7 postures for meditation (and how to put them into practice)

Meditation seeks to bring the body and mind into a state of deep relaxation. This practice involves correct management of attention, one could say that it is a kind of training of our mind to allow us to be more present.

Additionally, meditative practice can help us combat stress, relieve anxiety, and boost our creativity. Some studies have shown that it also has significant effects on physical health.

Although meditation is considered a practice that primarily works on the mind, the body and body posture are also very important when meditating. We must adopt a posture that allows us to reach a state of deep relaxation.

In this article we explain how to perform the most popular meditation positionsas well as the presentation of a series of tips on how to maintain the correct posture and avoid possible pain during meditation.

    Correct meditation posture

    Meditation is not a single method, there are different meditative practices, which involve different techniques and body postures. But to get started, we don’t need to watch all the available videos or sign up for a retreat. He only needs sit back, relax and breathe.

    It can be practiced in different places and times. Whether we’ve been meditating for years or it’s our first time getting into meditative practice, flexibility in focus is important. The important thing is to find the way of meditating that suits us, and for this it is possible that certain modifications will be made along the way.

    Before sitting down to meditate, it is necessary to know a series of key points to correctly position the different parts of the body involved in meditative practice.

    There is a well-known approach, of seven key guidelines, to adopting good body posture when meditating. Of course, these tips are flexible and everyone can adapt them according to their needs. It must be remembered that meditation is a practice where mind and body work together, so it is important to approach the posture, like the rest of the elements, in a relaxed way.

    1. How to sit

    The posture we adopt when we sit down to meditate it will mainly depend on the flexibility of our hips. The most logical thing is to start meditating, as we usually sit. Some people, when meditating, prefer to cross their legs, others use some type of meditation cushion or bench. You can also sit on a chair. There is no right way to sit, as we said, it is important to do it in the way that makes us feel most comfortable and manages to relax. If we start with a posture that differs a lot from the way we usually do, it is likely that certain muscles and ourselves will feel tense.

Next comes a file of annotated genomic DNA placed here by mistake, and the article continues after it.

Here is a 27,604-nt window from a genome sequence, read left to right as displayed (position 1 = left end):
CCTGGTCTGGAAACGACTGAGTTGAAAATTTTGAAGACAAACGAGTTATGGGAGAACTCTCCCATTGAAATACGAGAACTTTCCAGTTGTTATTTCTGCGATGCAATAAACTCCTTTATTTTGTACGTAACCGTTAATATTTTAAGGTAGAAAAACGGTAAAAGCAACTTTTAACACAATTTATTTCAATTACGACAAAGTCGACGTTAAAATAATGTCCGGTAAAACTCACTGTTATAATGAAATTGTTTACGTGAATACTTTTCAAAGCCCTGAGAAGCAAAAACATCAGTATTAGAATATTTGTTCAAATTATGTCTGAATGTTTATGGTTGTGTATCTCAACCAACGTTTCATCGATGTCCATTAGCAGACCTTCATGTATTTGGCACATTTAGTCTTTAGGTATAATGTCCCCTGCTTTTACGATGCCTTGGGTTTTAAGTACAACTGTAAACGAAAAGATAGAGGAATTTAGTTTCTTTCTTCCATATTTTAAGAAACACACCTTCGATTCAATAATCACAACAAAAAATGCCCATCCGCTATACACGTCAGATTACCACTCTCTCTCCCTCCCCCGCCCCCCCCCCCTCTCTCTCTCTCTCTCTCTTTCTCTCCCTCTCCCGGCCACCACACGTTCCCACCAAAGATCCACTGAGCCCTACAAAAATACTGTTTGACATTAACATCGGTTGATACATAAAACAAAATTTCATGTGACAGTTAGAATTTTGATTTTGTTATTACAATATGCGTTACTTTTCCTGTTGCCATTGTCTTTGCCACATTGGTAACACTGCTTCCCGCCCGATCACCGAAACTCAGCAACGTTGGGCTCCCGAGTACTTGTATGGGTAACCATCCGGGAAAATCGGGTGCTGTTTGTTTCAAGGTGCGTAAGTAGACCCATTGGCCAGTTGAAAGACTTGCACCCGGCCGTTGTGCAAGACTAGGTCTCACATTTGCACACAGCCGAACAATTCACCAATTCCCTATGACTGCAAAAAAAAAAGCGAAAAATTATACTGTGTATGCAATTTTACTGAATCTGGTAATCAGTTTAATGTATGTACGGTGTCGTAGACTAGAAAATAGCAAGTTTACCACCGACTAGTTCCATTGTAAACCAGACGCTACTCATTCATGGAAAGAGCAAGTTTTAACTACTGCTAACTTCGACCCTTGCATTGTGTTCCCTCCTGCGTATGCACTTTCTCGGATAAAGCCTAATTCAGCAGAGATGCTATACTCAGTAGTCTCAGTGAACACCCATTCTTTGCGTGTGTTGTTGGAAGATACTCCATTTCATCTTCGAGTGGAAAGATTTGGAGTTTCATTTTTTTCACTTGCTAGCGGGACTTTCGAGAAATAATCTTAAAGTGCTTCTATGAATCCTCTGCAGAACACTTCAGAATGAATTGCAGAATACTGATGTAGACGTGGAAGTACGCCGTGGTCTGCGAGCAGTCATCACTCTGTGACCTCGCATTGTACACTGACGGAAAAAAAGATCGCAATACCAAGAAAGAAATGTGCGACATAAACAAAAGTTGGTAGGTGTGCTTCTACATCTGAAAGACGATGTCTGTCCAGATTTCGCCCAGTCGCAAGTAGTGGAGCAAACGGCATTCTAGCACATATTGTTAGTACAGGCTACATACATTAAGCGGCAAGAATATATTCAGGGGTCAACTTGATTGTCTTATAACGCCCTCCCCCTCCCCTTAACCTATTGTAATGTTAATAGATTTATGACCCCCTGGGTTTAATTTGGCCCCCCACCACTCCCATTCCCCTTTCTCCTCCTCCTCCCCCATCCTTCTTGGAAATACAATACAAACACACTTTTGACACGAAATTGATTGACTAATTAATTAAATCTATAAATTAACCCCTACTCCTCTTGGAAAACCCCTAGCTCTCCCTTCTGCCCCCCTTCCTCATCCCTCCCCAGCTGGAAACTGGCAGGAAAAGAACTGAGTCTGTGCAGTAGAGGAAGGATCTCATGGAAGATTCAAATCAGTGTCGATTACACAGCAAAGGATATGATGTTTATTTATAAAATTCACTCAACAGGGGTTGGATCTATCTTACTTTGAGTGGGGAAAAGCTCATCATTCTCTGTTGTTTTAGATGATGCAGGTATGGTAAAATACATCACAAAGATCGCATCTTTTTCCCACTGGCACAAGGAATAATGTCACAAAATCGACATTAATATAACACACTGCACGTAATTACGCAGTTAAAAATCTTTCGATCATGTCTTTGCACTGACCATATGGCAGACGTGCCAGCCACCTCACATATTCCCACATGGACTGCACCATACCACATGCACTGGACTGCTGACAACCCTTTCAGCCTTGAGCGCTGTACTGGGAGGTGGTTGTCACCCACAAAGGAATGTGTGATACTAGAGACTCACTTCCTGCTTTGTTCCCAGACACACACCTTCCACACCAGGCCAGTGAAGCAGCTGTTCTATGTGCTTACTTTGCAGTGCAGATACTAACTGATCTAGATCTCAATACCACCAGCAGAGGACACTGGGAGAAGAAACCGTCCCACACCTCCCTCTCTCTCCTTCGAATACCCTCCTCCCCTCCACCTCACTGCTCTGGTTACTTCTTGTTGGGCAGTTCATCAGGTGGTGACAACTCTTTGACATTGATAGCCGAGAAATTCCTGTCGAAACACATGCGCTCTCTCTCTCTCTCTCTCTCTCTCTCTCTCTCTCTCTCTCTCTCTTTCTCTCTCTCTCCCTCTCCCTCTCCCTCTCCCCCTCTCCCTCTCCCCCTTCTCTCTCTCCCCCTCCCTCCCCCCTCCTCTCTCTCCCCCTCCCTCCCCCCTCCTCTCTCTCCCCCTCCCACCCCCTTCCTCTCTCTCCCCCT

2. Spine

      However we choose to sit, it is important that the spine is always as straight as possible during the meditative plateau. The way we breathe can help us keep the spine aligned, stretching it every time we breathe. In addition, this habit can help us correct our body posture on a daily basis. Paying attention to when we bend and return to a correct spine position can save us from different health issues.

      3. Hands

      In the majority of well-known meditation positions, the hands rest on the thighs with the palms extended.

        4. Shoulders

        During meditation, we need to keep our shoulders aligned and relaxed. In addition, to keep the chest clear and the back straight, it allows the shoulders to be raised slightly towards the back. During practice, it is important to check the posture from time to time, to ensure that the spine remains straight. An easy way to correct poor posture is to inhale as you move your shoulders back.

        5. Face

        Correct posture during meditation also involves the facial muscles. Place your chin slightly inward and your neck in line with the rest of your body. We must also (like the rest of the body) keep the face relaxed. This slight tilt of the head can help us release tensionso it can happen naturally, once we are relaxed.

        6. Jaw

        The jaw is an important source of tension and its muscles are capable of exerting forces of up to 90 kg. Therefore, it is important to release any type of tension that we hold in the jaw before meditating. We can do this before starting the practice, applying a small massage in the area or performing exaggerated yawns. Also while we meditate you can open your mouth slightly and press your tongue against the palate to relax your jaw.

        7. Watch

        In order not to interrupt the practice, it is recommended to decide whether we want to meditate with our eyes open or closed. According to people who are advanced in meditative practice, it is easier to meditate with your eyes closed, as it keeps your face, eyes and eyelids naturally relaxed. One too you can meditate with your eyes open. But it is important to keep a distant point of view.

          The best meditation postures